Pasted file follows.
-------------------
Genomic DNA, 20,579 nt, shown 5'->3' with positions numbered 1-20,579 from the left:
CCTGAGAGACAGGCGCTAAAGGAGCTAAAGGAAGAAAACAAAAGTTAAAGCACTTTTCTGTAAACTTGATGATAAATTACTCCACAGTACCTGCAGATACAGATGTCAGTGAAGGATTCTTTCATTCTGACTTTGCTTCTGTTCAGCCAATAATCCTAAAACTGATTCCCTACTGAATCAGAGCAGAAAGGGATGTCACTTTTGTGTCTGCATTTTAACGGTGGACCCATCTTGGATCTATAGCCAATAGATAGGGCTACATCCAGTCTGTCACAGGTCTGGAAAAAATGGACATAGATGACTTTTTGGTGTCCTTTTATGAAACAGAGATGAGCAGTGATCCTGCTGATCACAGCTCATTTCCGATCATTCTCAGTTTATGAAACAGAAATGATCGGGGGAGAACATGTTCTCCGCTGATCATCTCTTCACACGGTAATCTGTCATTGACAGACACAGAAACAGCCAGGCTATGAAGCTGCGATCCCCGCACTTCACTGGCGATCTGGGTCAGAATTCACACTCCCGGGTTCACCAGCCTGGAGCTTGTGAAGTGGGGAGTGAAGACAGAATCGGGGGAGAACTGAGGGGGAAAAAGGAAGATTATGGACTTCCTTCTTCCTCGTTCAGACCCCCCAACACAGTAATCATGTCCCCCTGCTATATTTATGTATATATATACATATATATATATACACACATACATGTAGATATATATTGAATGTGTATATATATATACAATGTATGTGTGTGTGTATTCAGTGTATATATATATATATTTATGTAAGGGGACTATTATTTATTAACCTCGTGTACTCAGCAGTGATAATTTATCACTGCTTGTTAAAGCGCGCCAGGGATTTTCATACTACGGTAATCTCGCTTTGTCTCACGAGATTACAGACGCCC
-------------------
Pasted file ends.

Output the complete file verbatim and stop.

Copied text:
Genomic DNA, 20,579 nt, shown 5'->3' with positions numbered 1-20,579 from the left:
CCTGAGAGACAGGCGCTAAAGGAGCTAAAGGAAGAAAACAAAAGTTAAAGCACTTTTCTGTAAACTTGATGATAAATTACTCCACAGTACCTGCAGATACAGATGTCAGTGAAGGATTCTTTCATTCTGACTTTGCTTCTGTTCAGCCAATAATCCTAAAACTGATTCCCTACTGAATCAGAGCAGAAAGGGATGTCACTTTTGTGTCTGCATTTTAACGGTGGACCCATCTTGGATCTATAGCCAATAGATAGGGCTACATCCAGTCTGTCACAGGTCTGGAAAAAATGGACATAGATGACTTTTTGGTGTCCTTTTATGAAACAGAGATGAGCAGTGATCCTGCTGATCACAGCTCATTTCCGATCATTCTCAGTTTATGAAACAGAAATGATCGGGGGAGAACATGTTCTCCGCTGATCATCTCTTCACACGGTAATCTGTCATTGACAGACACAGAAACAGCCAGGCTATGAAGCTGCGATCCCCGCACTTCACTGGCGATCTGGGTCAGAATTCACACTCCCGGGTTCACCAGCCTGGAGCTTGTGAAGTGGGGAGTGAAGACAGAATCGGGGGAGAACTGAGGGGGAAAAAGGAAGATTATGGACTTCCTTCTTCCTCGTTCAGACCCCCCAACACAGTAATCATGTCCCCCTGCTATATTTATGTATATATATACATATATATATATACACACATACATGTAGATATATATTGAATGTGTATATATATATACAATGTATGTGTGTGTGTATTCAGTGTATATATATATATATTTATGTAAGGGGACTATTATTTATTAACCTCGTGTACTCAGCAGTGATAATTTATCACTGCTTGTTAAAGCGCGCCAGGGATTTTCATACTACGGTAATCTCGCTTTGTCTCACGAGATTACAGACGCCC